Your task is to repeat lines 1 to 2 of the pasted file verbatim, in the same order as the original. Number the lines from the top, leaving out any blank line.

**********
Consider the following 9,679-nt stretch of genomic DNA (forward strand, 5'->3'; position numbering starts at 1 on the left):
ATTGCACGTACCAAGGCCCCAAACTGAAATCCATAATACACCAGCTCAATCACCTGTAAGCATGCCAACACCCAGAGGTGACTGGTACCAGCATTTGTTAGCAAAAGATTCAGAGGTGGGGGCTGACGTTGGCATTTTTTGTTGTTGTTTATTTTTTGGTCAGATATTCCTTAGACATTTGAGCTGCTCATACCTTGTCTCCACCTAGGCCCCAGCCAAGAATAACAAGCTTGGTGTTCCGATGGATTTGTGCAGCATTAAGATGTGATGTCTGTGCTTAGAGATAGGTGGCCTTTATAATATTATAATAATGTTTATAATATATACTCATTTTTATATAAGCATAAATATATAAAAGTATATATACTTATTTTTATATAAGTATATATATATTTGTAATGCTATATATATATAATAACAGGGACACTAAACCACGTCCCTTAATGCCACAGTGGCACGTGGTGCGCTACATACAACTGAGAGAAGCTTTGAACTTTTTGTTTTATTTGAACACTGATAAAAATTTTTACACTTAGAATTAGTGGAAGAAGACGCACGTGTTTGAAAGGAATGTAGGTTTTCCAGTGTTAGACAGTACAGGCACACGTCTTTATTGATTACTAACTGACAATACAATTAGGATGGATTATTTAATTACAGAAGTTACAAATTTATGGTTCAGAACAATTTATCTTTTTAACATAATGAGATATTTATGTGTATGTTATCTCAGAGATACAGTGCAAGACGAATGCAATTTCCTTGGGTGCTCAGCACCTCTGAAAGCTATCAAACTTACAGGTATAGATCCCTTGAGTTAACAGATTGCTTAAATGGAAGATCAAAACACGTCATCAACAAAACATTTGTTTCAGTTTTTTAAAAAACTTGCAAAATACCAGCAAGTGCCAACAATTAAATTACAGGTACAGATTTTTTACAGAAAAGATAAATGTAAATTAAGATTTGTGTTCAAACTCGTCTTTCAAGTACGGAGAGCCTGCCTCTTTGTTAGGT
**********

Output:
Consider the following 9,679-nt stretch of genomic DNA (forward strand, 5'->3'; position numbering starts at 1 on the left):
ATTGCACGTACCAAGGCCCCAAACTGAAATCCATAATACACCAGCTCAATCACCTGTAAGCATGCCAACACCCAGAGGTGACTGGTACCAGCATTTGTTAGCAAAAGATTCAGAGGTGGGGGCTGACGTTGGCATTTTTTGTTGTTGTTTATTTTTTGGTCAGATATTCCTTAGACATTTGAGCTGCTCATACCTTGTCTCCACCTAGGCCCCAGCCAAGAATAACAAGCTTGGTGTTCCGATGGATTTGTGCAGCATTAAGATGTGATGTCTGTGCTTAGAGATAGGTGGCCTTTATAATATTATAATAATGTTTATAATATATACTCATTTTTATATAAGCATAAATATATAAAAGTATATATACTTATTTTTATATAAGTATATATATATTTGTAATGCTATATATATATAATAACAGGGACACTAAACCACGTCCCTTAATGCCACAGTGGCACGTGGTGCGCTACATACAACTGAGAGAAGCTTTGAACTTTTTGTTTTATTTGAACACTGATAAAAATTTTTACACTTAGAATTAGTGGAAGAAGACGCACGTGTTTGAAAGGAATGTAGGTTTTCCAGTGTTAGACAGTACAGGCACACGTCTTTATTGATTACTAACTGACAATACAATTAGGATGGATTATTTAATTACAGAAGTTACAAATTTATGGTTCAGAACAATTTATCTTTTTAACATAATGAGATATTTATGTGTATGTTATCTCAGAGATACAGTGCAAGACGAATGCAATTTCCTTGGGTGCTCAGCACCTCTGAAAGCTATCAAACTTACAGGTATAGATCCCTTGAGTTAACAGATTGCTTAAATGGAAGATCAAAACACGTCATCAACAAAACATTTGTTTCAGTTTTTTAAAAAACTTGCAAAATACCAGCAAGTGCCAACAATTAAATTACAGGTACAGATTTTTTACAGAAAAGATAAATGTAAATTAAGATTTGTGTTCAAACTCGTCTTTCAAGTACGGAGAGCCTGCCTCTTTGTTAGGT